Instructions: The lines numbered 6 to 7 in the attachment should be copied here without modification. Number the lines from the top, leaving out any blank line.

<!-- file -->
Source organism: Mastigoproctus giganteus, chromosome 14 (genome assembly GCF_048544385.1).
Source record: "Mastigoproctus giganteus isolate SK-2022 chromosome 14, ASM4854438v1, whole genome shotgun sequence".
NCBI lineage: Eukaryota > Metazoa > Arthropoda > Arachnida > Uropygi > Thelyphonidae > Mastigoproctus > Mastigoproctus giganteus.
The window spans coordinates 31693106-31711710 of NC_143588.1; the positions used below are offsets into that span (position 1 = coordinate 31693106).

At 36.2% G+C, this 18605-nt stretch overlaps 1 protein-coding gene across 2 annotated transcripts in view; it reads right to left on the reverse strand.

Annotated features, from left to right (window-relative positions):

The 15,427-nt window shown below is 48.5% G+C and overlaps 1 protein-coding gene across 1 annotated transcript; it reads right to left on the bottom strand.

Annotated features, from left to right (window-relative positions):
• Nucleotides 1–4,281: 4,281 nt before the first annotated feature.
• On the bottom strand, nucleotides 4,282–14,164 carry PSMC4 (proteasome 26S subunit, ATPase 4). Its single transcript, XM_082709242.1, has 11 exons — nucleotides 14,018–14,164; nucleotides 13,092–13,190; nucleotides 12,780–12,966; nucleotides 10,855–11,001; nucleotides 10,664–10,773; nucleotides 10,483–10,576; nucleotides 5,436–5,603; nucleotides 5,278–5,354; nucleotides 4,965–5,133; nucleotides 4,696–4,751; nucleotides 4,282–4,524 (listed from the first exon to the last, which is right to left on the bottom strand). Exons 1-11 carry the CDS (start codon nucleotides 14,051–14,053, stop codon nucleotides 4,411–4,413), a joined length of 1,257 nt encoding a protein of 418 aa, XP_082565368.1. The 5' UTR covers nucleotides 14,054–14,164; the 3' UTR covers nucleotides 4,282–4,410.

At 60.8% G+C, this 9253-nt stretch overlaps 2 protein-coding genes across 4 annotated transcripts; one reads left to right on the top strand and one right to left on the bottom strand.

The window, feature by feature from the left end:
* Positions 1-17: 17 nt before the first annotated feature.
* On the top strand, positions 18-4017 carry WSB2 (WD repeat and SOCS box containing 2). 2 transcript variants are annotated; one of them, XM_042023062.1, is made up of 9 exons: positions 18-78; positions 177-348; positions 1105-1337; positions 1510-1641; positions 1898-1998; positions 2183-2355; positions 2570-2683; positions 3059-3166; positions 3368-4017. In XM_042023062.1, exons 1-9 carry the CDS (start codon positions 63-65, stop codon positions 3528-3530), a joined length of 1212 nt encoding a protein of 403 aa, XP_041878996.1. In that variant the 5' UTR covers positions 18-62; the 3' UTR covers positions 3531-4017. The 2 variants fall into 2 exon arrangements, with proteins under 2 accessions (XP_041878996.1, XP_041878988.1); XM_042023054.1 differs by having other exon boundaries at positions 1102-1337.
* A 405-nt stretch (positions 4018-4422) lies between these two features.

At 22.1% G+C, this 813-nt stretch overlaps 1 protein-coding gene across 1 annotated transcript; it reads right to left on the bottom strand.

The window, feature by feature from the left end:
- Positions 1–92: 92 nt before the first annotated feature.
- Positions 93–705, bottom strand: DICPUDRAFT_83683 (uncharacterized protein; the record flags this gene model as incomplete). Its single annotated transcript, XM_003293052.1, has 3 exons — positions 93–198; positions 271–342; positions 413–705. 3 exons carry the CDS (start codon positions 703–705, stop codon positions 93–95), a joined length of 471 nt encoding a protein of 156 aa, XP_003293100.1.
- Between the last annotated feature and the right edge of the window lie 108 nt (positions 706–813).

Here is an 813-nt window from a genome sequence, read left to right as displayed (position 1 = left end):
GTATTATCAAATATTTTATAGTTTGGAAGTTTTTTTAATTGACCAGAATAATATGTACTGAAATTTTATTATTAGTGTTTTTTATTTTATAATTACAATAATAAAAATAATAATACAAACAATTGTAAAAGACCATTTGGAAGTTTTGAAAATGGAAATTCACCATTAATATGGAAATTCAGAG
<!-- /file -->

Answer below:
Annotated features, from left to right (window-relative positions):

The 15,427-nt window shown below is 48.5% G+C and overlaps 1 protein-coding gene across 1 annotated transcript; it reads right to left on the bottom strand.